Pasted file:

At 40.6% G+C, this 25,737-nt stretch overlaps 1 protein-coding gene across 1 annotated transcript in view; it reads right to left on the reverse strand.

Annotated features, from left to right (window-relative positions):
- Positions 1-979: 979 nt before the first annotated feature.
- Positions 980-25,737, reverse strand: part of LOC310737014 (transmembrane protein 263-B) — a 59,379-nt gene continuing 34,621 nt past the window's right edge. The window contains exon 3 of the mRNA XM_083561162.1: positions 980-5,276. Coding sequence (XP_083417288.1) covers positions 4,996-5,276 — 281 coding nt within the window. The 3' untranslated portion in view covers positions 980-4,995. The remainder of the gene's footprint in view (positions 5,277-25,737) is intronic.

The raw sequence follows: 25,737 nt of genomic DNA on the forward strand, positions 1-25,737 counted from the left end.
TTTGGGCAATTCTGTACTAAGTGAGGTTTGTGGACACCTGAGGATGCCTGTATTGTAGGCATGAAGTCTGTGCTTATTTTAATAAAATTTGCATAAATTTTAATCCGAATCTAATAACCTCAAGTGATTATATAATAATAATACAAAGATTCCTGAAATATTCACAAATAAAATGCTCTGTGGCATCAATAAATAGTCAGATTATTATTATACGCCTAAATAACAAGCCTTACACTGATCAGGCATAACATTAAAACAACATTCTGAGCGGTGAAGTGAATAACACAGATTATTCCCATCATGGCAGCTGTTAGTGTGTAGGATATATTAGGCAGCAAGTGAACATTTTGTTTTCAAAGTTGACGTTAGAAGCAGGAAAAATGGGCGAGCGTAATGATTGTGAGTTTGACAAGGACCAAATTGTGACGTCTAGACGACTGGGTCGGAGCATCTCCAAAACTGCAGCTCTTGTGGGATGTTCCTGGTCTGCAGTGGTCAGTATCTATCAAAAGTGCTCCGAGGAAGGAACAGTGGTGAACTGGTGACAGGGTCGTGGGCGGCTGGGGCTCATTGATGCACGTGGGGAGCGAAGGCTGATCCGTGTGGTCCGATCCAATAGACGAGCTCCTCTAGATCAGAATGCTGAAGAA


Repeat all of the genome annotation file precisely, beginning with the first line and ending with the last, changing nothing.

At 40.6% G+C, this 25,737-nt stretch overlaps 1 protein-coding gene across 1 annotated transcript in view; it reads right to left on the reverse strand.

Annotated features, from left to right (window-relative positions):
- Positions 1-979: 979 nt before the first annotated feature.
- Positions 980-25,737, reverse strand: part of LOC310737014 (transmembrane protein 263-B) — a 59,379-nt gene continuing 34,621 nt past the window's right edge. The window contains exon 3 of the mRNA XM_083561162.1: positions 980-5,276. Coding sequence (XP_083417288.1) covers positions 4,996-5,276 — 281 coding nt within the window. The 3' untranslated portion in view covers positions 980-4,995. The remainder of the gene's footprint in view (positions 5,277-25,737) is intronic.

The raw sequence follows: 25,737 nt of genomic DNA on the forward strand, positions 1-25,737 counted from the left end.
TTTGGGCAATTCTGTACTAAGTGAGGTTTGTGGACACCTGAGGATGCCTGTATTGTAGGCATGAAGTCTGTGCTTATTTTAATAAAATTTGCATAAATTTTAATCCGAATCTAATAACCTCAAGTGATTATATAATAATAATACAAAGATTCCTGAAATATTCACAAATAAAATGCTCTGTGGCATCAATAAATAGTCAGATTATTATTATACGCCTAAATAACAAGCCTTACACTGATCAGGCATAACATTAAAACAACATTCTGAGCGGTGAAGTGAATAACACAGATTATTCCCATCATGGCAGCTGTTAGTGTGTAGGATATATTAGGCAGCAAGTGAACATTTTGTTTTCAAAGTTGACGTTAGAAGCAGGAAAAATGGGCGAGCGTAATGATTGTGAGTTTGACAAGGACCAAATTGTGACGTCTAGACGACTGGGTCGGAGCATCTCCAAAACTGCAGCTCTTGTGGGATGTTCCTGGTCTGCAGTGGTCAGTATCTATCAAAAGTGCTCCGAGGAAGGAACAGTGGTGAACTGGTGACAGGGTCGTGGGCGGCTGGGGCTCATTGATGCACGTGGGGAGCGAAGGCTGATCCGTGTGGTCCGATCCAATAGACGAGCTCCTCTAGATCAGAATGCTGAAGAA